Theresa May has insisted she is more than “Madame Brexit,” having been given the title by Poland’s prime minister.
She said there were “other things” she wanted to achieve apart from delivering a successful exit from the EU – such as improvements to education and training.
And she insisted she was “in it for the long-term”, shrugging off suggestions she had had a bad year.
The prime minister was speaking to reporters during a visit to UK troops stationed in Cyprus.
Mrs May gained her new nickname on Thursday, after holding talks in Warsaw with Poland’s Prime Minister Mateusz Morawiecki.
Mr Morawiecki told their joint press conference: “As Madame Brexit has said, Brexit is Brexit.”
Mrs May said she had been amused by the comment.
“You might have noticed I smiled when I heard the translation of Mrs Brexit or Madame Brexit,” she told reporters.
“Look, I am going to deliver on Brexit. That is undoubtedly the case, but I am doing other things as well. If you look at the changes we are making on skills, education and training for example.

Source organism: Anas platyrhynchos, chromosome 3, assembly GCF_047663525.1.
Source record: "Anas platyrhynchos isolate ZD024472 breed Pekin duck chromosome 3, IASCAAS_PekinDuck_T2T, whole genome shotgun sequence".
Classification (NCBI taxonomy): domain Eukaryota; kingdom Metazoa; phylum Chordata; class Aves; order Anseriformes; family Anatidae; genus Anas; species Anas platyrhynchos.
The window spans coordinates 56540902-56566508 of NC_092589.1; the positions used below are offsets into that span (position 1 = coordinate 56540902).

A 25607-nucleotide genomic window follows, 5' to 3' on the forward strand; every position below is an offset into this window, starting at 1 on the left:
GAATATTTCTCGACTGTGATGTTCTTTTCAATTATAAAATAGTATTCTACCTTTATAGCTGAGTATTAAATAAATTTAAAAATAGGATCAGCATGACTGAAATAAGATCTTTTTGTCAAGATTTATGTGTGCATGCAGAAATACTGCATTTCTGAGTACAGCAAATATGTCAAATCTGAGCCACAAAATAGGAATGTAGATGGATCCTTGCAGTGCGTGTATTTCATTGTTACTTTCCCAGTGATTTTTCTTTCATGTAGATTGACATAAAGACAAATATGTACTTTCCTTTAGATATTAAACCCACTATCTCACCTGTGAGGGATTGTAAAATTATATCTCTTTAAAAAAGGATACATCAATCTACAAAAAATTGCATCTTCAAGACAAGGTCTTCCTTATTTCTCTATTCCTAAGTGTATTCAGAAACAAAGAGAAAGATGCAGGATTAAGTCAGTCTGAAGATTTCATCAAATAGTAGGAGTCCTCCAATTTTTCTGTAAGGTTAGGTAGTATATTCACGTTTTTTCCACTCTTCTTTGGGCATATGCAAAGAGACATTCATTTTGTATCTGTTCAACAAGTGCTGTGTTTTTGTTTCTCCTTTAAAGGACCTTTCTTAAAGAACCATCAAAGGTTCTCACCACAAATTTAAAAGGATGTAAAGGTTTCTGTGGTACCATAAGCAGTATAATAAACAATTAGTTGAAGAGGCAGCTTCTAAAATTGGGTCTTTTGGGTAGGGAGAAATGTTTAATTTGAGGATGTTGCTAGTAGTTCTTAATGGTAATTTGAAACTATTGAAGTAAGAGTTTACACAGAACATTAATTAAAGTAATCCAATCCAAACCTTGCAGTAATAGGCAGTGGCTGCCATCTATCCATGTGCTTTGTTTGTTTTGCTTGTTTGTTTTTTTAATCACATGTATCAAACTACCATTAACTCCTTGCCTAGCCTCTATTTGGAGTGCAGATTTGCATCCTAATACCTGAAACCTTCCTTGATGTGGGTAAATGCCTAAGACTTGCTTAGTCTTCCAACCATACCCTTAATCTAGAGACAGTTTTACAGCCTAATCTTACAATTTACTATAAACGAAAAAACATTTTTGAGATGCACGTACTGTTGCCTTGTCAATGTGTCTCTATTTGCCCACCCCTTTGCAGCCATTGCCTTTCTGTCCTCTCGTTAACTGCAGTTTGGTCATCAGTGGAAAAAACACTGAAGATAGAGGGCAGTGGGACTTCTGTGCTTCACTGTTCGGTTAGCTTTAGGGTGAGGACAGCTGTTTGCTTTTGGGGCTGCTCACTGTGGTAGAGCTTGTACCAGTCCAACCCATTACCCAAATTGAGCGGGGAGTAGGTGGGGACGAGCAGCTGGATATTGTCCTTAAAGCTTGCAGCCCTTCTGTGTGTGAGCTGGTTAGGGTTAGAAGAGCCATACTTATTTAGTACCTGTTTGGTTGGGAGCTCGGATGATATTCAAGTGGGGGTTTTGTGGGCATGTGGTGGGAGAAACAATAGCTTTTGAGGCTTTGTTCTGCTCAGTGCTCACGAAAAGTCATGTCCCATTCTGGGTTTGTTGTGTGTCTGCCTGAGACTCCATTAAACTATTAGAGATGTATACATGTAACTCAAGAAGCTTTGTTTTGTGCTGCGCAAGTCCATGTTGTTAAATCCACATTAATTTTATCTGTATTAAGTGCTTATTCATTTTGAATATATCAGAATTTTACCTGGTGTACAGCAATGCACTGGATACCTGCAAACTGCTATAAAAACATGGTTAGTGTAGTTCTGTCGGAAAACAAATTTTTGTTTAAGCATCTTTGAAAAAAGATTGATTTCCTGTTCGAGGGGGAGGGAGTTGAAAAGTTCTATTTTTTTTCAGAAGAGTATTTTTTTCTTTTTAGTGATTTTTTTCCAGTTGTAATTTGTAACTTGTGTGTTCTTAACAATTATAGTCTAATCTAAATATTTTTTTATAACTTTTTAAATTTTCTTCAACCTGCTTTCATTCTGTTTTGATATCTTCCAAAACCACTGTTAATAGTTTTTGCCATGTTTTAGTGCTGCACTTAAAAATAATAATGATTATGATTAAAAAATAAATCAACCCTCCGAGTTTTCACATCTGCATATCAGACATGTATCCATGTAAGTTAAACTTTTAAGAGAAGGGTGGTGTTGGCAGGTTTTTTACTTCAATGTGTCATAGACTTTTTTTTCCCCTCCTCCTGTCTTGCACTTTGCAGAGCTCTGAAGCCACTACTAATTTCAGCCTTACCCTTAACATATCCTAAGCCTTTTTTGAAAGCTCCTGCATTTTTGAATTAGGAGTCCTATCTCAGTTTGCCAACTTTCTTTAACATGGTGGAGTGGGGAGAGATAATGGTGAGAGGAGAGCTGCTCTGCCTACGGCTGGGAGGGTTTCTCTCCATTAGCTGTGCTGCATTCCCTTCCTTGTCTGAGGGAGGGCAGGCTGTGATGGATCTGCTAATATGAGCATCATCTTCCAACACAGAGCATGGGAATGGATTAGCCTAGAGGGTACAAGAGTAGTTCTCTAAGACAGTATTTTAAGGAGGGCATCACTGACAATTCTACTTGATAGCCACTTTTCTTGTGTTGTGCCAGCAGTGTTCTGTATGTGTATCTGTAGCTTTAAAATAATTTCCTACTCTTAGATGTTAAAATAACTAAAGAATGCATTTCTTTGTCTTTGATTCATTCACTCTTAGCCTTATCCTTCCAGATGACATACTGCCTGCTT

“The industrial strategy which actually was talked about with the Poles as well… and global Britain.”
She said she had completed a number of foreign trips in the run up to Christmas “promoting the UK both in trading terms, but also our role in defence and security”.
Asked if she would characterise 2017 – a year which saw her lose her Commons majority in a snap election she had called – as one of the most difficult years of her career, Mrs May highlighted her recent breakthrough in Brexit talks.
“If you look at what’s happened over the past couple of months we have made sufficient progress on the Brexit negotiations, we have had a good Budget that is building a Britain that is fit for the future.
“What we’ve put into the Budget in terms of funding for the health service but also housing is really important for the future of this country.
“We have had the industrial strategy, which I see as an absolutely crucial plan and part of actually ensuring that our economy does meet the needs of the future and is providing the jobs of the future for the people in the UK.”
She said she was “optimistic” about making progress on defence and security, as well as trade, “as we go into phase two of Brexit negotiations”.
“What we want to achieve is in the interests of the EU27 as well as ours,” she added.